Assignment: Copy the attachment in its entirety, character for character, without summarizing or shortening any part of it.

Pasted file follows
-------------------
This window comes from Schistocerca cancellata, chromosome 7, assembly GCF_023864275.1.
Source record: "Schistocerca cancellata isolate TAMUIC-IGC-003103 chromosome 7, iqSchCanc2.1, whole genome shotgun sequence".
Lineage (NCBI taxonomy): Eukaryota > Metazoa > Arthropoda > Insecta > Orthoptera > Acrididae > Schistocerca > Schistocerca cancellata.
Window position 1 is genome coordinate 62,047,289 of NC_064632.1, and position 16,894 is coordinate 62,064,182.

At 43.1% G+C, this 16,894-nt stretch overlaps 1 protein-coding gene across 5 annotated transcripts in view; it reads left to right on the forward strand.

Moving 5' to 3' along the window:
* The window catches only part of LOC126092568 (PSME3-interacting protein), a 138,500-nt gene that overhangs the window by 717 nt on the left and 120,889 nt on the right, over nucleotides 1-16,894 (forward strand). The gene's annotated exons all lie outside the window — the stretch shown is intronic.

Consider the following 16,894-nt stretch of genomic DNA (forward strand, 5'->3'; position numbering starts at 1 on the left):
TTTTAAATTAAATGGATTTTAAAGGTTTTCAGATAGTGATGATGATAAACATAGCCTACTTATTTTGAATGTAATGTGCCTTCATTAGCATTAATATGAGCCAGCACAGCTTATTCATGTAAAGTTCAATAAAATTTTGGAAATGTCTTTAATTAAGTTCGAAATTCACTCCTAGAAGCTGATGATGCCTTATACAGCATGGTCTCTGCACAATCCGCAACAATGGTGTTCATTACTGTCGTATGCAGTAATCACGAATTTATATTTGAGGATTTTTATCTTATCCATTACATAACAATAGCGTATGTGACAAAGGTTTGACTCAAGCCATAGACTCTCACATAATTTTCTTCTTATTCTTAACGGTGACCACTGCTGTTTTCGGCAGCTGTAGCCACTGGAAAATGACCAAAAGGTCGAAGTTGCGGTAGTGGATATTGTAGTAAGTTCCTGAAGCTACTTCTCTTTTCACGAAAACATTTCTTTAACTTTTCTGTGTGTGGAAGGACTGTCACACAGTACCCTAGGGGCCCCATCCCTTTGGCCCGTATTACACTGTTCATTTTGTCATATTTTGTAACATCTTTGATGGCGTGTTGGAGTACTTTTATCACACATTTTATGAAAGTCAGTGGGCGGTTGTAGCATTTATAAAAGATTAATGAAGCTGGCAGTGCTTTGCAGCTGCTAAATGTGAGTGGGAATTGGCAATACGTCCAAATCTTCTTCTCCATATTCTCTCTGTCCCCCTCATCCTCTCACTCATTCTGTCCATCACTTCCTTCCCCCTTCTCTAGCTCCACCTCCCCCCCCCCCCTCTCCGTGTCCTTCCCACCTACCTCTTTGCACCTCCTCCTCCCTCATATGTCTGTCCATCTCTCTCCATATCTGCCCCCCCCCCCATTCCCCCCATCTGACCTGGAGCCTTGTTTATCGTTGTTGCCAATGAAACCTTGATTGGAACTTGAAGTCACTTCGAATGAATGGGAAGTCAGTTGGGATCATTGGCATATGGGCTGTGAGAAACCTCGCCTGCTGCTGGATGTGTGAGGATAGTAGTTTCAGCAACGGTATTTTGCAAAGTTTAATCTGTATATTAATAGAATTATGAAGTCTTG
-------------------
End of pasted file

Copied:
This window comes from Schistocerca cancellata, chromosome 7, assembly GCF_023864275.1.
Source record: "Schistocerca cancellata isolate TAMUIC-IGC-003103 chromosome 7, iqSchCanc2.1, whole genome shotgun sequence".
Lineage (NCBI taxonomy): Eukaryota > Metazoa > Arthropoda > Insecta > Orthoptera > Acrididae > Schistocerca > Schistocerca cancellata.
Window position 1 is genome coordinate 62,047,289 of NC_064632.1, and position 16,894 is coordinate 62,064,182.

At 43.1% G+C, this 16,894-nt stretch overlaps 1 protein-coding gene across 5 annotated transcripts in view; it reads left to right on the forward strand.

Moving 5' to 3' along the window:
* The window catches only part of LOC126092568 (PSME3-interacting protein), a 138,500-nt gene that overhangs the window by 717 nt on the left and 120,889 nt on the right, over nucleotides 1-16,894 (forward strand). The gene's annotated exons all lie outside the window — the stretch shown is intronic.

Consider the following 16,894-nt stretch of genomic DNA (forward strand, 5'->3'; position numbering starts at 1 on the left):
TTTTAAATTAAATGGATTTTAAAGGTTTTCAGATAGTGATGATGATAAACATAGCCTACTTATTTTGAATGTAATGTGCCTTCATTAGCATTAATATGAGCCAGCACAGCTTATTCATGTAAAGTTCAATAAAATTTTGGAAATGTCTTTAATTAAGTTCGAAATTCACTCCTAGAAGCTGATGATGCCTTATACAGCATGGTCTCTGCACAATCCGCAACAATGGTGTTCATTACTGTCGTATGCAGTAATCACGAATTTATATTTGAGGATTTTTATCTTATCCATTACATAACAATAGCGTATGTGACAAAGGTTTGACTCAAGCCATAGACTCTCACATAATTTTCTTCTTATTCTTAACGGTGACCACTGCTGTTTTCGGCAGCTGTAGCCACTGGAAAATGACCAAAAGGTCGAAGTTGCGGTAGTGGATATTGTAGTAAGTTCCTGAAGCTACTTCTCTTTTCACGAAAACATTTCTTTAACTTTTCTGTGTGTGGAAGGACTGTCACACAGTACCCTAGGGGCCCCATCCCTTTGGCCCGTATTACACTGTTCATTTTGTCATATTTTGTAACATCTTTGATGGCGTGTTGGAGTACTTTTATCACACATTTTATGAAAGTCAGTGGGCGGTTGTAGCATTTATAAAAGATTAATGAAGCTGGCAGTGCTTTGCAGCTGCTAAATGTGAGTGGGAATTGGCAATACGTCCAAATCTTCTTCTCCATATTCTCTCTGTCCCCCTCATCCTCTCACTCATTCTGTCCATCACTTCCTTCCCCCTTCTCTAGCTCCACCTCCCCCCCCCCCCTCTCCGTGTCCTTCCCACCTACCTCTTTGCACCTCCTCCTCCCTCATATGTCTGTCCATCTCTCTCCATATCTGCCCCCCCCCCCATTCCCCCCATCTGACCTGGAGCCTTGTTTATCGTTGTTGCCAATGAAACCTTGATTGGAACTTGAAGTCACTTCGAATGAATGGGAAGTCAGTTGGGATCATTGGCATATGGGCTGTGAGAAACCTCGCCTGCTGCTGGATGTGTGAGGATAGTAGTTTCAGCAACGGTATTTTGCAAAGTTTAATCTGTATATTAATAGAATTATGAAGTCTTG